Once a bastion for elite runners, running form assessment—and the related tweaking of minor maladies—has now made its way to runners of all ages and ability. Why? Well because making a few small adjustments can benefit anyone's time and reduce the chance for injury.
Here are four of the most common biomechanical weaknesses and how to improve them.
The Problem: Overstriding1 of 9
Signs: Pounding feet, tight hamstrings, feeling tired quickly
Many runners have issues relating to overstriding, which occurs when a runner's foot strike is well in front of your body's center of gravity. In other words, your feet should impact either directly beneath the hips or only marginally in front of your mass.
By keeping your feet "underneath you," you will reduce the amount of contact time on the ground, thereby increasing your overall cadence (the number of times your feet strike the ground in a given period).
Additionally, a slightly shorter and more frequent stride rate allows athletes to enter the final 1/3 of distance races with less energy expended.
Fix It2 of 9
One to two times weekly, conclude an easy run at the base of a hill and run eight 30-second moderate hill repetitions (think 85 percent: not quite all-out, but 5K race effort) on a moderately steep hill (10- to 12-percent grade). Walk to the base of the hill for your recovery before engaging another 30-second hill acceleration.
By their nature, hills biomechanically force the body to naturally pull one's feet under center of mass. They are Mother Nature's cure for overstriding.
You can also try counting your repetition of foot strike for a one-minute period during a run. Most studies based on efficiency show that runners with a cadence count of 180 foot strikes per minute or higher (90 per leg) are most efficient. Are you quite a bit lower? Try abbreviating your stride just a hair to get yourself to 180. If you do this three to four times each run for just one to two minutes, you will find 180 begins to feel very natural.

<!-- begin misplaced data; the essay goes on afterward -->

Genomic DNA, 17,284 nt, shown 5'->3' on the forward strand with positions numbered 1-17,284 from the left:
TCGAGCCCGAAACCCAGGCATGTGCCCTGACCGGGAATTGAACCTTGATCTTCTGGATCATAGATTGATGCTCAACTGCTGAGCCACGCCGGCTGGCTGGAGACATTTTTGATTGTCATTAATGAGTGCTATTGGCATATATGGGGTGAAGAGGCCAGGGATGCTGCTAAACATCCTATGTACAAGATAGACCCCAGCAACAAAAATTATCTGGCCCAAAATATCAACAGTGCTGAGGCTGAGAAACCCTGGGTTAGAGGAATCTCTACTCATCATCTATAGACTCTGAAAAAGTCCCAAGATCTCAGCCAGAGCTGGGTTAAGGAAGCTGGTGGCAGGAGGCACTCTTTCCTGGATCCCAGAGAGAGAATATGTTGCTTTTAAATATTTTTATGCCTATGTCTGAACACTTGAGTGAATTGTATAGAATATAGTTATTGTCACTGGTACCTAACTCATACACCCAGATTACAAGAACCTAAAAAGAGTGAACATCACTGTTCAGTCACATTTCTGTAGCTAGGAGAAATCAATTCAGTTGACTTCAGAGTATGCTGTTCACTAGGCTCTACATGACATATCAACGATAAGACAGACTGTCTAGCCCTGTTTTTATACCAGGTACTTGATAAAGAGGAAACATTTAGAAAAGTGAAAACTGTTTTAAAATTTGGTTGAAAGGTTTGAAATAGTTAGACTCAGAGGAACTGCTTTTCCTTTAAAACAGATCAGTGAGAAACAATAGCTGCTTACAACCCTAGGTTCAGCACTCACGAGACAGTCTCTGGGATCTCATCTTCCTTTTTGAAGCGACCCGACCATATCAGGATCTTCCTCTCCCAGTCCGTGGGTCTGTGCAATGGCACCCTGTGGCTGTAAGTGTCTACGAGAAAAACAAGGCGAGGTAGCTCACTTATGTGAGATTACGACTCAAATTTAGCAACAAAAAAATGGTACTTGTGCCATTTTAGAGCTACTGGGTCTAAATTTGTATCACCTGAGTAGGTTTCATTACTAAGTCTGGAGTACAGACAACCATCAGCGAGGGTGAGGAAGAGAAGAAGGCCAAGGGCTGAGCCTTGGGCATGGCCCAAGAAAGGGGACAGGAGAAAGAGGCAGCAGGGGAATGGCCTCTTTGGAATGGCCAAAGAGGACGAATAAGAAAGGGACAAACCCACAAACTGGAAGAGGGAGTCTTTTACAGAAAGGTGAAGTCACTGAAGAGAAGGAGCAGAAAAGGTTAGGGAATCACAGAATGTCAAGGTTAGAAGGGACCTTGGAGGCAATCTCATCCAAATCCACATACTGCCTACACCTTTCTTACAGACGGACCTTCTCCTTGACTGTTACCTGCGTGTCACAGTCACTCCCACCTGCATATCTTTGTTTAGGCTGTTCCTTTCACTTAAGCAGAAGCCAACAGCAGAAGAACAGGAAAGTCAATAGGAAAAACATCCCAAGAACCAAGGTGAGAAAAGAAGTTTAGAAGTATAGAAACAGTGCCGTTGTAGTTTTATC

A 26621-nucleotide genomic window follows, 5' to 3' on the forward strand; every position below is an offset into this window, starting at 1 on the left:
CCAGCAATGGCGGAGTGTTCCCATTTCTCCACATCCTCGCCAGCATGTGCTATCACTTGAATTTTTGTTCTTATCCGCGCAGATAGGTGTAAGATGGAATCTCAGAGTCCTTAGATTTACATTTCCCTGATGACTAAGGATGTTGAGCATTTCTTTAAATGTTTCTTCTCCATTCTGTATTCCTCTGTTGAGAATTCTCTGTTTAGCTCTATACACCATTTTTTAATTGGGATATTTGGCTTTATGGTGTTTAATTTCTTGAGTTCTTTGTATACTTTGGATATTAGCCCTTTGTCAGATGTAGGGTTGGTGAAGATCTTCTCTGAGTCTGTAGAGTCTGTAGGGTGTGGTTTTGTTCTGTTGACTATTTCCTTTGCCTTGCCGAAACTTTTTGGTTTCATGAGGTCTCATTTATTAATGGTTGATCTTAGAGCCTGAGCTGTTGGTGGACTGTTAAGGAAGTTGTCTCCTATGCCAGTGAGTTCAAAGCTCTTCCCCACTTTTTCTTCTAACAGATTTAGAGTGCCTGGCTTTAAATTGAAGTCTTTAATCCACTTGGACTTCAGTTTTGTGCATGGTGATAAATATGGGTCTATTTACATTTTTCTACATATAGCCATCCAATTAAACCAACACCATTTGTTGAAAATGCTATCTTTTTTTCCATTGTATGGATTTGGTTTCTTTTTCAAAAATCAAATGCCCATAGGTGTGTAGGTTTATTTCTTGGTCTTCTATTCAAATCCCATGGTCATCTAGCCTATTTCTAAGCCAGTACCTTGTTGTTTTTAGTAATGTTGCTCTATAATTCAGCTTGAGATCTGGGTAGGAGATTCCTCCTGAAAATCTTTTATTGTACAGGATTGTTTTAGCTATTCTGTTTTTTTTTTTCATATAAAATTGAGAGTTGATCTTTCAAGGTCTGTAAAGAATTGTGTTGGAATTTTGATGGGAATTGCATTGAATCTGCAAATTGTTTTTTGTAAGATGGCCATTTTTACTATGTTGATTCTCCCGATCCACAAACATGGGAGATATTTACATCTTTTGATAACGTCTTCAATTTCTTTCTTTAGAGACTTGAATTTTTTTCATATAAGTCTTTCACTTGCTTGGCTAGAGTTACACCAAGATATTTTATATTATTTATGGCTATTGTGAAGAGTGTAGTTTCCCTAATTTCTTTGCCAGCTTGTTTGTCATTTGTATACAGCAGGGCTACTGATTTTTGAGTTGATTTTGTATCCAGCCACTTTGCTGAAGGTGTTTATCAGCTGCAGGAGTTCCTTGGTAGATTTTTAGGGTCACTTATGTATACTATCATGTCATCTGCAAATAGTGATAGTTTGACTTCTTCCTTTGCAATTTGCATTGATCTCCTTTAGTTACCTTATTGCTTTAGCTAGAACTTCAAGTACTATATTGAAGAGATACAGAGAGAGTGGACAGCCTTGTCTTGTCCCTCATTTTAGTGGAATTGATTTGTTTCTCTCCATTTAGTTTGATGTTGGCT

The Problem: Too Much Twisting3 of 9
Signs: Feeling like your arms are crossing the center line, tight shoulders, side stitches
A common malady amongst runners, particularly rookies, is the arms moving incorrectly. It's common that when the arm swings, it has too much lateral movement and, in result, the shoulder turn in.
Fix It4 of 9
Draw an imaginary center line from your head to your groin. If your hands cross that line while running, work to have them come forward through the hip and to the body's center on the upswing, no farther east/west. For most effective self-tweaking, implement this "fix" while on a treadmill in front of a mirror.
Shoulders with overly forward rotation can inhibit proper diaphragm engagement and increase the lateral motion. After each run, put your hands at eye level on either side of a door frame and walk into the threshold of the door so that the hands are now slightly behind the body, opening up the pectorals and upper back. Hold for four to six seconds and repeat five times.
The Problem: Elevated Shoulders5 of 9
Signs: Strain and tension in the shoulders
When shoulders are too high—close to the ears—a runner's neck, pectorals, intercostal and related muscles easily spasm. When these muscles are in spasm (often an effect of those who spend large amounts of time typing), arm drive is impaired and power reduced.
Fix It6 of 9
Shoulders too high are easily remedied. Hunch your shoulders as high as you can, (like you're shrugging) and allow them to drop. This is where your shoulders should be during all training runs and races. This quick fix can be implemented at any point during any run. Additionally, as a means of keeping those muscles relaxed, acquire regular massage work on your back and neck.
The Problem: Collapsed Knees7 of 9
Signs: Knee or hip pain, feet hitting inside of shins
Watch a few dozen runners of varying age and ability at your local park and you are sure to see one common malady: the inward collapsing of the knee. Internal rotation of the knee, highlighted by the knee diving toward the body's centerline as the leg bends on impact, is almost always caused by weakness in the gluteus medius, a critical stabilizer. Weakness in the stabilizers will ultimately result in increased ground contact time, slowing runners down significantly.
Fix It8 of 9
Hip hikes are a simple and effective way of strengthening lateral stabilizers. Stand on one leg on a flat surface and let the other leg hang loosely. With the standing leg, engage the gluteus and pull the limp leg up to an even position (video below). Implement 10 hikes on each leg two to three times weekly.
Standing lunges are an additional effective way to improve lateral stabilization. Standing with legs together, step forward, bending your forward leg while lowering your hips. Make certain that your knee does not protrude over the top of the foot. Keep the knee in a direct line as you lower and bend your forward leg and do not allow the knee to move inward toward the body's center line. Implement 10 lunges on each leg two to three times weekly.